To improve the hypothesized model, standardized residuals, modification indices, and expected change values were inspected. Trivial and non-significant relationships among exogenous variables, which were allowed to correlate freely in the original model, were fixed (i.e., set to 0) in the final model, increasing the degrees of freedom for hypothesis testing.
Hypotheses 1 through 3 were examined using tests of significance for indirect effects (Sobel 1982), which refer to the influence of an independent variable (e.g., parent anxiety symptoms) on a dependent variable (e.g., family accommodation) as mediated by one or more intervening variables (e.g., child internalizing problems). Hypothesis 4, which involves latent variable interaction, was tested according to the procedure outlined by Ping (1996) that involves estimating error variances for the indicators of latent variables (i.e., parent empathy and CFC), creating an interaction latent variable by forming a product of the indicators of latent variables (Kenny and Judd 1984), using error variances for these indicators to calculate the error variance of the interaction latent variable, and specifying the resulting error variance as a constant in the structural model containing the interaction variable.
All study measures were completed for each participant. There were very few missing data. For each measure, a total of 0 to 4 observations was missing across all participants included in the study. Measures were scored by averaging responses across the items that make up each scale.
Zero order correlations, item means, standard deviations, and reliability estimates for indicators
1. BSI Anxiety
2. BSI Depression
3. IRI (PT+EC)
6. CBCL Internalizing
7. CBCL Externalizing
Summary of model fit statistics
Standardized total effects among latent variables in final model
Exogenous on Endogenous
Endogenous on Endogenous
EMP × CFC
Relationships Among Latent Variables
Child obsessive-compulsive symptom severity had a significant indirect effect on child OCD-specific impairment via family accommodation, t(60) = 4.94, p < 0.05. Modification indices did not suggest the addition of a direct path from child OCD symptom severity to OCD-specific impairment (MI = 0.30), supporting full mediation.
Parent self-reported anxiety symptoms were significantly associated with child internalizing problems, which in turn, were significantly associated with parent reports of family accommodation, t(60) = 2.20, p < 0.05. Modification indices did not suggest the addition of a direct path from parent anxiety symptoms to family accommodation (MI = 1.93), supporting full mediation. Parent anxiety symptoms were also significantly associated with child functional impairment, t(60) = 2.17, p < 0.05, suggesting three-path mediation.
Although child externalizing problems were significantly associated with family accommodation, t(60) = 2.35, p < 0.05, the path from parent depressive symptoms to child externalizing problems was not significant. Modification indices suggest that the fit of the model would be improved substantially by allowing a direct path from parent depressive symptoms to family accommodation (MI = 4.23). However, the expected change value (SEPC = −0.219) indicates that the sign of the path coefficient would be negative even though the zero-order correlation between parent depressive symptoms and family accommodation was positive. This situation occurs when there are suppression effects (Conger 1974; MacKinnon et al. 2000); thus, a direct path was not added. Had this path been included, it would have inflated the influence of other variables.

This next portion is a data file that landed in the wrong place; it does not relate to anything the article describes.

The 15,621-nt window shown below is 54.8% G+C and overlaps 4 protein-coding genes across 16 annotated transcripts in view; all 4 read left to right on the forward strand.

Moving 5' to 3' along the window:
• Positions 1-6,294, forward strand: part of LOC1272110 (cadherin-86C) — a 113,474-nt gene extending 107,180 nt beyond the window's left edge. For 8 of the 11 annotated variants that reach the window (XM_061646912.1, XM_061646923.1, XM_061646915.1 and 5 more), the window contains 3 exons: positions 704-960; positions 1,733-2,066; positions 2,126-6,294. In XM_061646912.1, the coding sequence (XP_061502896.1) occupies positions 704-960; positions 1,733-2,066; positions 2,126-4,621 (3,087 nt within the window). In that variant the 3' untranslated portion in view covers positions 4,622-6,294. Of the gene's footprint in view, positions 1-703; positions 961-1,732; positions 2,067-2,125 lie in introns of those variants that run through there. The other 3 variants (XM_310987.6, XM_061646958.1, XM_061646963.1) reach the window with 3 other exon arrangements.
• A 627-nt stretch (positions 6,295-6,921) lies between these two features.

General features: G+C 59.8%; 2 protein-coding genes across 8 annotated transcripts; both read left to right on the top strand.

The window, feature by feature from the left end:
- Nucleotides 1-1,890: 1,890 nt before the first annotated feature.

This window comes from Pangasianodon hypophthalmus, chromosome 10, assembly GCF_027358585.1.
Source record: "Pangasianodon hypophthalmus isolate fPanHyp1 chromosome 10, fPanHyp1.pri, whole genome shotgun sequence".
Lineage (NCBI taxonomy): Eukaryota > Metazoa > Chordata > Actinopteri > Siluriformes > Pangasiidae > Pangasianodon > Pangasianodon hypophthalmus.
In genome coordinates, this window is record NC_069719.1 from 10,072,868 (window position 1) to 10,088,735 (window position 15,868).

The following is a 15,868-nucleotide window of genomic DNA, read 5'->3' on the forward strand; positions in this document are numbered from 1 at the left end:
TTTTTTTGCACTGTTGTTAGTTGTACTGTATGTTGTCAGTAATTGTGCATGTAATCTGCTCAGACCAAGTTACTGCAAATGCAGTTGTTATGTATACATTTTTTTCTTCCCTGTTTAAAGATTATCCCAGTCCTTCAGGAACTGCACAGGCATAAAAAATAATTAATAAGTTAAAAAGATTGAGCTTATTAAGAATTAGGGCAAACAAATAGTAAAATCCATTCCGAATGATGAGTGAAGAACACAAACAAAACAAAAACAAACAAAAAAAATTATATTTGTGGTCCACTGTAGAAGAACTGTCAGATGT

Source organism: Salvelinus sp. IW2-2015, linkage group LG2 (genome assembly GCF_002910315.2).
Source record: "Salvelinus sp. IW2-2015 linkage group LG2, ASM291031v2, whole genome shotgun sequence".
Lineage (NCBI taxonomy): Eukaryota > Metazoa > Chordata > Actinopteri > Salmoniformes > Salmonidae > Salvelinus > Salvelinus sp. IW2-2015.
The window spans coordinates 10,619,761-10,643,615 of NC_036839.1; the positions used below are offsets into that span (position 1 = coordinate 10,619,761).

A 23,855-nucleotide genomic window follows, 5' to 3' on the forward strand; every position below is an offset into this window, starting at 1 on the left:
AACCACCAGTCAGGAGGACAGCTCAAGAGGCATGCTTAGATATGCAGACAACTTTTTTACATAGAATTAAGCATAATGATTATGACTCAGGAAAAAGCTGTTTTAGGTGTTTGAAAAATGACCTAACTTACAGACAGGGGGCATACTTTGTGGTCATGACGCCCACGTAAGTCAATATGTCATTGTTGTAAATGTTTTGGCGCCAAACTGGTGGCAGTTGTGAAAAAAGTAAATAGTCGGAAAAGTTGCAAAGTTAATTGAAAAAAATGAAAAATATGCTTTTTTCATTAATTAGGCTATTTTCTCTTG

This study extends the literature on family accommodation by examining its relationship to a number of theoretically relevant child and parent variables that could be the target of intervention. SEM was used to examine multiple relationships simultaneously while accounting for measurement error, which provided a more powerful test of hypotheses than multiple regression. As expected and consistent with Storch et al. (2007a), parent reports of family accommodation mediated the relationship between child obsessive-compulsive symptom severity and parent-rated functional impairment. One interpretation of this finding is that symptom severity might influence the extent of family accommodation, which in turn, contributes to the level of functional impairment in children, perhaps by limiting their opportunities to develop problem solving skills and putting a strain on relationships with family members (e.g., Steketee and Van Noppen 2003). Some data indicate that parents accommodate obsessive-compulsive symptoms to minimize impairment and a subset of parents believe that accommodation is helpful to their child in the present and the long run (Caporino et al. 2010). Taken together, these findings suggest that educating parents about the negative consequences of accommodating behaviors (i.e., their relationship to impairment) might be a necessary first step to decreasing their frequency.
As hypothesized, child internalizing and externalizing symptoms were each significantly associated with accommodation, and internalizing symptoms mediated the relationship between parental anxiety symptoms and family accommodation. These findings are generally consistent with others (Storch et al. 2007a; Peris et al. 2008) and suggest that the treatment of pediatric OCD could be enhanced by addressing certain comorbid conditions in the affected child and his/her parents. Specifically, addressing parental anxiety may reduce family accommodation by increasing parents’ ability to tolerate exposing their children to feared situations as well as their resources for coping with resulting expressions of distress. The intensity of treatment may be a function of the level of parental distress; more anxious parents may benefit from more intensive and possibly multimodal intervention to reduce their anxiety. Also, training in behavior management techniques (e.g., Kazdin 2005) may assist parents in refraining from accommodating OCD symptoms in the face of tantrums or other angry responses from their children. At the child level, treating children’s internalizing problems may improve their ability to manage the distress that they experience when accommodation is refused or when they are exposed to an anxious trigger. Intervention studies should be conducted to more directly examine these possibilities.